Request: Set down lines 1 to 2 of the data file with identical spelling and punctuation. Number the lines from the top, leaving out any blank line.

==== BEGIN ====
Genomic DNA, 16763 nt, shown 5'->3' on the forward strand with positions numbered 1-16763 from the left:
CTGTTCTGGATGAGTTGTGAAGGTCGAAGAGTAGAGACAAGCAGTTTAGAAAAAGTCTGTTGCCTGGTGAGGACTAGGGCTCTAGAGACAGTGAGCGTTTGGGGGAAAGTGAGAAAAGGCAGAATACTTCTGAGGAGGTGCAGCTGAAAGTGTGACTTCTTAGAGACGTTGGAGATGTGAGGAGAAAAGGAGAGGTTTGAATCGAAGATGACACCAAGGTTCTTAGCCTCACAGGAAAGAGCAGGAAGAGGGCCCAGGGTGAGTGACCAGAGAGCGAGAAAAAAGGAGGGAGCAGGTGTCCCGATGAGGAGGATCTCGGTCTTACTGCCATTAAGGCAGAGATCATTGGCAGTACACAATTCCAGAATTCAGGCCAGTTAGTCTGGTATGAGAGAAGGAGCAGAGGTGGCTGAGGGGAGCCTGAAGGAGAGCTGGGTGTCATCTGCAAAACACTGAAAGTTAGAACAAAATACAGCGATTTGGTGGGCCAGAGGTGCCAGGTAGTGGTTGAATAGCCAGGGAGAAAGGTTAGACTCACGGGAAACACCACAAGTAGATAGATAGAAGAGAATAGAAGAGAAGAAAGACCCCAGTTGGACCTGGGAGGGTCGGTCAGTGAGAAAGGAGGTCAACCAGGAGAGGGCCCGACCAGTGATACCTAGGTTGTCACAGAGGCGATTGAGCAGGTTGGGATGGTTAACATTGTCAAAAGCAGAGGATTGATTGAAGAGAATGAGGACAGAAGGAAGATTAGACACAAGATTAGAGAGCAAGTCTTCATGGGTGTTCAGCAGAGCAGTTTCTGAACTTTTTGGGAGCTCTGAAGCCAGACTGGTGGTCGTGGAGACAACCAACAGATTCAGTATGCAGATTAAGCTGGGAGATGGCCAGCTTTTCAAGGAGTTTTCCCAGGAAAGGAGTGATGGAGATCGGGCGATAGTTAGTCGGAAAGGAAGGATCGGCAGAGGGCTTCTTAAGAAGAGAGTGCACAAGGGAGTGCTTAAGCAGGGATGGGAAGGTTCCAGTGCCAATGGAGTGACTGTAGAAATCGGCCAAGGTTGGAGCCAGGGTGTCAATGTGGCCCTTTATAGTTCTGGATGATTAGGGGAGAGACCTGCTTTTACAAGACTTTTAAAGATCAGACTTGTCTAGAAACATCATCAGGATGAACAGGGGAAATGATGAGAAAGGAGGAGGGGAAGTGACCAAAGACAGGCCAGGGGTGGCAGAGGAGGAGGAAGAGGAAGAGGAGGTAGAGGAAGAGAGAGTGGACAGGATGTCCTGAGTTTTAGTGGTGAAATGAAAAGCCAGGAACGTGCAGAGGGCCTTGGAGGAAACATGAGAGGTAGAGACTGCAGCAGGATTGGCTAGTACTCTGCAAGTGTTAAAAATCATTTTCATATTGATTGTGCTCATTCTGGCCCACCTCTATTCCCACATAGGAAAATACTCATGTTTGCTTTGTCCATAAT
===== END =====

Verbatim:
Genomic DNA, 16763 nt, shown 5'->3' on the forward strand with positions numbered 1-16763 from the left:
CTGTTCTGGATGAGTTGTGAAGGTCGAAGAGTAGAGACAAGCAGTTTAGAAAAAGTCTGTTGCCTGGTGAGGACTAGGGCTCTAGAGACAGTGAGCGTTTGGGGGAAAGTGAGAAAAGGCAGAATACTTCTGAGGAGGTGCAGCTGAAAGTGTGACTTCTTAGAGACGTTGGAGATGTGAGGAGAAAAGGAGAGGTTTGAATCGAAGATGACACCAAGGTTCTTAGCCTCACAGGAAAGAGCAGGAAGAGGGCCCAGGGTGAGTGACCAGAGAGCGAGAAAAAAGGAGGGAGCAGGTGTCCCGATGAGGAGGATCTCGGTCTTACTGCCATTAAGGCAGAGATCATTGGCAGTACACAATTCCAGAATTCAGGCCAGTTAGTCTGGTATGAGAGAAGGAGCAGAGGTGGCTGAGGGGAGCCTGAAGGAGAGCTGGGTGTCATCTGCAAAACACTGAAAGTTAGAACAAAATACAGCGATTTGGTGGGCCAGAGGTGCCAGGTAGTGGTTGAATAGCCAGGGAGAAAGGTTAGACTCACGGGAAACACCACAAGTAGATAGATAGAAGAGAATAGAAGAGAAGAAAGACCCCAGTTGGACCTGGGAGGGTCGGTCAGTGAGAAAGGAGGTCAACCAGGAGAGGGCCCGACCAGTGATACCTAGGTTGTCACAGAGGCGATTGAGCAGGTTGGGATGGTTAACATTGTCAAAAGCAGAGGATTGATTGAAGAGAATGAGGACAGAAGGAAGATTAGACACAAGATTAGAGAGCAAGTCTTCATGGGTGTTCAGCAGAGCAGTTTCTGAACTTTTTGGGAGCTCTGAAGCCAGACTGGTGGTCGTGGAGACAACCAACAGATTCAGTATGCAGATTAAGCTGGGAGATGGCCAGCTTTTCAAGGAGTTTTCCCAGGAAAGGAGTGATGGAGATCGGGCGATAGTTAGTCGGAAAGGAAGGATCGGCAGAGGGCTTCTTAAGAAGAGAGTGCACAAGGGAGTGCTTAAGCAGGGATGGGAAGGTTCCAGTGCCAATGGAGTGACTGTAGAAATCGGCCAAGGTTGGAGCCAGGGTGTCAATGTGGCCCTTTATAGTTCTGGATGATTAGGGGAGAGACCTGCTTTTACAAGACTTTTAAAGATCAGACTTGTCTAGAAACATCATCAGGATGAACAGGGGAAATGATGAGAAAGGAGGAGGGGAAGTGACCAAAGACAGGCCAGGGGTGGCAGAGGAGGAGGAAGAGGAAGAGGAGGTAGAGGAAGAGAGAGTGGACAGGATGTCCTGAGTTTTAGTGGTGAAATGAAAAGCCAGGAACGTGCAGAGGGCCTTGGAGGAAACATGAGAGGTAGAGACTGCAGCAGGATTGGCTAGTACTCTGCAAGTGTTAAAAATCATTTTCATATTGATTGTGCTCATTCTGGCCCACCTCTATTCCCACATAGGAAAATACTCATGTTTGCTTTGTCCATAAT